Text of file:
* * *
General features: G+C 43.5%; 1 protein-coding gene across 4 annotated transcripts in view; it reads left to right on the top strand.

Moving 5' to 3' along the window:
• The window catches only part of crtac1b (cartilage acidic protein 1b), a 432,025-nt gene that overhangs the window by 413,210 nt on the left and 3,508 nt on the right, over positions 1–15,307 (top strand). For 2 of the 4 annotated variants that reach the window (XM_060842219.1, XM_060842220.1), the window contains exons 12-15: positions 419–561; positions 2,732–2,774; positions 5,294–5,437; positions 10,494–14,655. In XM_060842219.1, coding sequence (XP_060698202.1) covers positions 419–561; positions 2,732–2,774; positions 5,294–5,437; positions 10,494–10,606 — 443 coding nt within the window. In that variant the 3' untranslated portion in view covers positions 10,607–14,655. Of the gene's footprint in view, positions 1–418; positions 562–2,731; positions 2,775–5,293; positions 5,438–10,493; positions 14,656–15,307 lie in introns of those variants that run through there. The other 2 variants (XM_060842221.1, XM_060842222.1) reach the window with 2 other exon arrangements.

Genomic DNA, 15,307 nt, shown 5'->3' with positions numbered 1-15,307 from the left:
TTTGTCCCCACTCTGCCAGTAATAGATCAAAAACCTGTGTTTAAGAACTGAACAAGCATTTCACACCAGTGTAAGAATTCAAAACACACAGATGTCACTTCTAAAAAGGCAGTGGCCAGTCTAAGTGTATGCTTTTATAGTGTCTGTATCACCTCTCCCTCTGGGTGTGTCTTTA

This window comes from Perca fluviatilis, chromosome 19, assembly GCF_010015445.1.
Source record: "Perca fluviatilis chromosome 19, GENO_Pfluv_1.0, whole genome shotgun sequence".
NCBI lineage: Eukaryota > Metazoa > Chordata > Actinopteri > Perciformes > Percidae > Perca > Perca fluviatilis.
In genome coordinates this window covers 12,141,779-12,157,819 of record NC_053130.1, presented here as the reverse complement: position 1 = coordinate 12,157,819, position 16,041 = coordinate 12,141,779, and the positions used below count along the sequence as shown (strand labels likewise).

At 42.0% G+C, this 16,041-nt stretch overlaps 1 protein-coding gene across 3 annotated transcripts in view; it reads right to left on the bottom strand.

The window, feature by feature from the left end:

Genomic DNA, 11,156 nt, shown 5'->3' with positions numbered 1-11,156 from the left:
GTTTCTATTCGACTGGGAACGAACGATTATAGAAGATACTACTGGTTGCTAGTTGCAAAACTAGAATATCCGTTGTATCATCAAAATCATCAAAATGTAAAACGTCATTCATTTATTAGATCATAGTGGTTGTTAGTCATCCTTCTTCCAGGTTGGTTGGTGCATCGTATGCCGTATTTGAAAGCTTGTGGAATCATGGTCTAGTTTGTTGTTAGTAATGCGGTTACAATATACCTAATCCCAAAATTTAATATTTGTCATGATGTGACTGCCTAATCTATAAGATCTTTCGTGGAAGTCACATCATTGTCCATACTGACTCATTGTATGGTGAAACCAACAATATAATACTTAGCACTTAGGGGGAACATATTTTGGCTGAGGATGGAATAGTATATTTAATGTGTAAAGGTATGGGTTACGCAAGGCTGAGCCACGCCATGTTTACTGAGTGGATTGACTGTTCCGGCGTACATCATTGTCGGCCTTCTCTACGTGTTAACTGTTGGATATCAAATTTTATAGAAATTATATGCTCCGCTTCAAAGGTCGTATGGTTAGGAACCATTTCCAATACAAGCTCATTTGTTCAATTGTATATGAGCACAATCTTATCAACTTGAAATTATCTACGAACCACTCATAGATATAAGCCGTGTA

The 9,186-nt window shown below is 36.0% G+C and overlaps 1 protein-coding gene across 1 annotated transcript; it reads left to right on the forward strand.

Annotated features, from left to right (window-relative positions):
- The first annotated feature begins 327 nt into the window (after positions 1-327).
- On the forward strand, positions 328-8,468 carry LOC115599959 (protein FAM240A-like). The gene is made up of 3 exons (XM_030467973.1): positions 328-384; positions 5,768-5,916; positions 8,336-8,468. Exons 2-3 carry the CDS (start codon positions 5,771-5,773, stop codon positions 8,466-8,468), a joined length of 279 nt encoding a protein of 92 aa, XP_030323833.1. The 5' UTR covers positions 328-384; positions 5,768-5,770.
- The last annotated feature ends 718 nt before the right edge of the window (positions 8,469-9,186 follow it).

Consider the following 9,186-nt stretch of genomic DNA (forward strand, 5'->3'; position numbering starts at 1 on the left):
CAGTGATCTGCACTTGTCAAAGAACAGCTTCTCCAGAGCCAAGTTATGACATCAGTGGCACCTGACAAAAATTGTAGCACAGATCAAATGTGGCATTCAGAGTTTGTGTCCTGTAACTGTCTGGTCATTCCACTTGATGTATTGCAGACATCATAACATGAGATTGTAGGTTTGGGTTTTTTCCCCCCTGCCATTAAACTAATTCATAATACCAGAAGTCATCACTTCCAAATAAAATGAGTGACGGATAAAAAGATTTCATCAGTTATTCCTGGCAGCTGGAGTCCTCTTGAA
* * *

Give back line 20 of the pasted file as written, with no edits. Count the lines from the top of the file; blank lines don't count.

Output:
CAGTGATCTGCACTTGTCAAAGAACAGCTTCTCCAGAGCCAAGTTATGACATCAGTGGCACCTGACAAAAATTGTAGCACAGATCAAATGTGGCATTCAGAGTTTGTGTCCTGTAACTGTCTGGTCATTCCACTTGATGTATTGCAGACATCATAACATGAGATTGTAGGTTTGGGTTTTTTCCCCCCTGCCATTAAACTAATTCATAATACCAGAAGTCATCACTTCCAAATAAAATGAGTGACGGATAAAAAGATTTCATCAGTTATTCCTGGCAGCTGGAGTCCTCTTGAA